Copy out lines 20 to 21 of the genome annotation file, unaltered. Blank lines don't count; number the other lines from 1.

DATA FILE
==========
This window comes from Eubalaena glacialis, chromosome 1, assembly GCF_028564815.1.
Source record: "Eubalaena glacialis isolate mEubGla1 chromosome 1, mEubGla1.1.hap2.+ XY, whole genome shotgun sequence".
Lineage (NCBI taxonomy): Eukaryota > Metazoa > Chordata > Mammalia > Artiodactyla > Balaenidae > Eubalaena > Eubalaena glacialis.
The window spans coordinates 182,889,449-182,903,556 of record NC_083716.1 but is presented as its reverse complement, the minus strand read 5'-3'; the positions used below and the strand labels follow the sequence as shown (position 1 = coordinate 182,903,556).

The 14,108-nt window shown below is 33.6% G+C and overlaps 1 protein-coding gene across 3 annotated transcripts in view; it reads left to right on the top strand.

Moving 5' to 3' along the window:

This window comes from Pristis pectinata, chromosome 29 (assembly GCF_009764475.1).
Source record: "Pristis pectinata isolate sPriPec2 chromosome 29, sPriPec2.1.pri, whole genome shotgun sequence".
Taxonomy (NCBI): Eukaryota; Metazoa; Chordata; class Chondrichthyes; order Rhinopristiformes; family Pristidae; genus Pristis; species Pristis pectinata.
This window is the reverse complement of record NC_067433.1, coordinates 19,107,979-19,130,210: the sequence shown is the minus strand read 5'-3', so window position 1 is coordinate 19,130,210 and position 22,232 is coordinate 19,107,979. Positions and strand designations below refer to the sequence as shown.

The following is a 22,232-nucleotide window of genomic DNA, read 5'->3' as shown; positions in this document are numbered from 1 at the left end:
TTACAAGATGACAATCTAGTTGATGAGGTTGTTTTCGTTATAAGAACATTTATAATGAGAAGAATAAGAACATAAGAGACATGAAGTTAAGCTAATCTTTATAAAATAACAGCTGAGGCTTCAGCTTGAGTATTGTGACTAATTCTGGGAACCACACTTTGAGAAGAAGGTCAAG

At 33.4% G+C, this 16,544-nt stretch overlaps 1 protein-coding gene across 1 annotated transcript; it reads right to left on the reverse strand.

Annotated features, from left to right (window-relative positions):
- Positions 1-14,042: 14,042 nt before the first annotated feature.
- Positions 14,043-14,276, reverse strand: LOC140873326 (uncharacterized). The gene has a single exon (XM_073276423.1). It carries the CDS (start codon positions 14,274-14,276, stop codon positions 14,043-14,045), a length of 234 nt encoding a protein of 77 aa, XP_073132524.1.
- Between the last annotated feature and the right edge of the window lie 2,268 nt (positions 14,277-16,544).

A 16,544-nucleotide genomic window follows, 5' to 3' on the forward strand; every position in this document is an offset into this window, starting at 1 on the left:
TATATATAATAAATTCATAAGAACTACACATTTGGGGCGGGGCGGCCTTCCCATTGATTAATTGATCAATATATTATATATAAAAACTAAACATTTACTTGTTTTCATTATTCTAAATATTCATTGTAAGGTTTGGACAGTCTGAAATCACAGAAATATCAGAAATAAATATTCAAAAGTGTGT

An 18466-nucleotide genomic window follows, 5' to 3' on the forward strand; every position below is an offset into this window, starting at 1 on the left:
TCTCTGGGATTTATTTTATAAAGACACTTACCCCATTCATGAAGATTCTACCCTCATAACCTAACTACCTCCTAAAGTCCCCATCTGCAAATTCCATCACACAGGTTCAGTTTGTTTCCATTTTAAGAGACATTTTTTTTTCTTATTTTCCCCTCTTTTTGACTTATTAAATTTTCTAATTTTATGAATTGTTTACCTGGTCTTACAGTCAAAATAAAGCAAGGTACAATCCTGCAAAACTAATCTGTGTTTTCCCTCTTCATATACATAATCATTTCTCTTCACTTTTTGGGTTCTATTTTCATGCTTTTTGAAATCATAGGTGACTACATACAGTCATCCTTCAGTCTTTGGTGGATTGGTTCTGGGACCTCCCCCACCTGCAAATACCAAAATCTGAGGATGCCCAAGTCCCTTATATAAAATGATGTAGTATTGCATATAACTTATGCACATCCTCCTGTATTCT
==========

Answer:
An 18466-nucleotide genomic window follows, 5' to 3' on the forward strand; every position below is an offset into this window, starting at 1 on the left:
TCTCTGGGATTTATTTTATAAAGACACTTACCCCATTCATGAAGATTCTACCCTCATAACCTAACTACCTCCTAAAGTCCCCATCTGCAAATTCCATCACACAGGTTCAGTTTGTTTCCATTTTAAGAGACATTTTTTTTTCTTATTTTCCCCTCTTTTTGACTTATTAAATTTTCTAATTTTATGAATTGTTTACCTGGTCTTACAGTCAAAATAAAGCAAGGTACAATCCTGCAAAACTAATCTGTGTTTTCCCTCTTCATATACATAATCATTTCTCTTCACTTTTTGGGTTCTATTTTCATGCTTTTTGAAATCATAGGTGACTACATACAGTCATCCTTCAGTCTTTGGTGGATTGGTTCTGGGACCTCCCCCACCTGCAAATACCAAAATCTGAGGATGCCCAAGTCCCTTATATAAAATGATGTAGTATTGCATATAACTTATGCACATCCTCCTGTATTCT